Supreme Court says foreign lawyers can't practice in India

Erika Holt
March 14, 2018

The court ruled that foreign law firms can fly in and fly out of the country to render legal advice, but they can't be allowed to set up permanent offices in the country.

In his submission, senior counsel Rajiv Dutta, who represented the Bar Council along with senior lawyer CU Singh, had cited a judgment in an American case that ruled it was illegal for Mexican lawyers to even provide advice to a client in NY on obtaining divorce in Mexico in accordance with Mexican laws.

The Supreme Court on Tuesday ruled that foreign law firms can not open offices in India or practice in Indian courts, Live Law reported.

Ashwini Kumar Upadhyay has filed a petition praying that legislators be debarred from practicing as Advocates (for the period during which they are Members of Parliament or State Assembly), in spirit of Part-VI of the Bar Council of India Rules.

The court held that practicing of law includes appearance in courts but also giving of opinion, drafting of instruments, participation in conferences involving legal discussion.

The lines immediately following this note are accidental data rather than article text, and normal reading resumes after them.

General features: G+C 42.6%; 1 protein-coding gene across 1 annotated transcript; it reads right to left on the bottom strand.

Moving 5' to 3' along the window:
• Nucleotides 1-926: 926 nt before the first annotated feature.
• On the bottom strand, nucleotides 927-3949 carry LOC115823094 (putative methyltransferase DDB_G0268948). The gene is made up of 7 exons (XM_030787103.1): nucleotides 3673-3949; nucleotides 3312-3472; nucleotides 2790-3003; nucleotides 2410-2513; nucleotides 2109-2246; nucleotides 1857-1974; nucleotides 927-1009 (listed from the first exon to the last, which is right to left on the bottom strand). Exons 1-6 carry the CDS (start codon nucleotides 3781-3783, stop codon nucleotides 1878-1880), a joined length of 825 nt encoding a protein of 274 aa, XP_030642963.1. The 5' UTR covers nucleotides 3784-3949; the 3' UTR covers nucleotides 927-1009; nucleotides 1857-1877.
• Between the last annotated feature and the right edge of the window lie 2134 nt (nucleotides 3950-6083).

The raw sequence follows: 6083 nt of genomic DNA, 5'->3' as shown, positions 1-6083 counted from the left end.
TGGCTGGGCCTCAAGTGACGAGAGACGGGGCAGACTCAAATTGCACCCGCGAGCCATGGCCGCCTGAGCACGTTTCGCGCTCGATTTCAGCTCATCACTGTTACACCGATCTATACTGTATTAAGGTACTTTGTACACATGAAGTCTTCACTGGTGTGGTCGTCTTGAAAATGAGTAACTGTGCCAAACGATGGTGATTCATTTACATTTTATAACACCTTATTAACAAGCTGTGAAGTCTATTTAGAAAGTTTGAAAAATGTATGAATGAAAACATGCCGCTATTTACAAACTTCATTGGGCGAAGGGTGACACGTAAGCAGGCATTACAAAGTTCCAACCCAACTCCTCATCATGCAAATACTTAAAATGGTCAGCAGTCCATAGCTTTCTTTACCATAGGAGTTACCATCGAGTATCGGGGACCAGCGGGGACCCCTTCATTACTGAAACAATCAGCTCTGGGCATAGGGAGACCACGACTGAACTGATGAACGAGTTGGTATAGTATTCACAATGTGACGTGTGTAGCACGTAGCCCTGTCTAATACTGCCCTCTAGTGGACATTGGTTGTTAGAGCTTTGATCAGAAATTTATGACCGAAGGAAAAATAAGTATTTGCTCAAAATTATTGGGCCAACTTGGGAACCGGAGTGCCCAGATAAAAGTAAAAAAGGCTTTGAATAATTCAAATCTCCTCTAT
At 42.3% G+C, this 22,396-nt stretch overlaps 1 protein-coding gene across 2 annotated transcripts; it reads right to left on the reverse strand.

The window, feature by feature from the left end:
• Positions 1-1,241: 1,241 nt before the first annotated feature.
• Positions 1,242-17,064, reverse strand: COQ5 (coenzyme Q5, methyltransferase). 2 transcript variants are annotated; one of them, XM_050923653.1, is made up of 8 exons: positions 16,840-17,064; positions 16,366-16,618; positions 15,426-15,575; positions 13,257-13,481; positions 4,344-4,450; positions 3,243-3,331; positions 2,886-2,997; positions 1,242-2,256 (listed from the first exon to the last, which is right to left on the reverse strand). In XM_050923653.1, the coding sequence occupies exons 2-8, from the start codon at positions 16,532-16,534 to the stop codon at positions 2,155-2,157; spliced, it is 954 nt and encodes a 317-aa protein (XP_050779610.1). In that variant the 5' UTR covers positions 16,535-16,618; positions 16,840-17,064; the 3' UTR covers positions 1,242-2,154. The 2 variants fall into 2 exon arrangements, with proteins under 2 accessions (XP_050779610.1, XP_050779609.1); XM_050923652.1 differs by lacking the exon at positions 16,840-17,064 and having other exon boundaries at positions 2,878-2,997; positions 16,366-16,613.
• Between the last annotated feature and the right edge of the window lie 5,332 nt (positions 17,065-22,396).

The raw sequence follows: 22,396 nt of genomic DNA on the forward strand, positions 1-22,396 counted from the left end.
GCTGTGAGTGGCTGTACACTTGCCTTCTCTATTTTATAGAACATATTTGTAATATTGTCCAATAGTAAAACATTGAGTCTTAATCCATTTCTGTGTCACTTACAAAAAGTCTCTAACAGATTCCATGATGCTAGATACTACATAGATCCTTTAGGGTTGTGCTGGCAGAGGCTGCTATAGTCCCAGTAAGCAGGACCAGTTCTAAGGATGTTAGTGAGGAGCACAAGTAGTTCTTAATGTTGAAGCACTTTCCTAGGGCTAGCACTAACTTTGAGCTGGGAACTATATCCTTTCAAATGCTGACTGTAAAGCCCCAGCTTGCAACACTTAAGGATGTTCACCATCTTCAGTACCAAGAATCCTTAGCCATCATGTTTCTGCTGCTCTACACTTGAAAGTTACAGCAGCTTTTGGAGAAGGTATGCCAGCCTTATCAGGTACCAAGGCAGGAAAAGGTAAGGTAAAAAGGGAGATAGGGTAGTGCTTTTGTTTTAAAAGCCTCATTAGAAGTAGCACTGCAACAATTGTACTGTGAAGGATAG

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The court said that foreign lawyers could, however, come to the country and participate in global commercial arbitration but they have no "absolute right" to do so.

The ruling came from a bench of Justices AK Goel and UU Lalit, who held that foreign law firms and advocates would also not be allowed to take place in negotiations or arbitration proceedings, and would have to rely on Indian partners to take such processes forward. "In any case, foreign firms looking to enter India, whenever permitted, will look at local alliances to hit the ground running".

Ajay Shaw, partner, DSK Legal, said: "This judgment will not have any bearing on Indian law firms at this stage". The prohibition applicable to any person in India, other than advocate enrolled under the Advocates Act, certainly applies to any foreigner also.

The court, which also heard over 30 law firms hailing from the United Kingdom, the USA, France and Australia, also modifed a Madras High Court order permitting foreign lawyers and law firms to come to India on a "fly in and fly out" basis for rendering legal services here on offshore laws and diverse global legal issues.

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